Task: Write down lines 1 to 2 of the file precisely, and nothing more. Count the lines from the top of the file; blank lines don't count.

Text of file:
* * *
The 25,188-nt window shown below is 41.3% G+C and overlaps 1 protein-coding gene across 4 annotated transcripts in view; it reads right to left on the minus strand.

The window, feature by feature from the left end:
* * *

The 25,188-nt window shown below is 41.3% G+C and overlaps 1 protein-coding gene across 4 annotated transcripts in view; it reads right to left on the minus strand.

The window, feature by feature from the left end: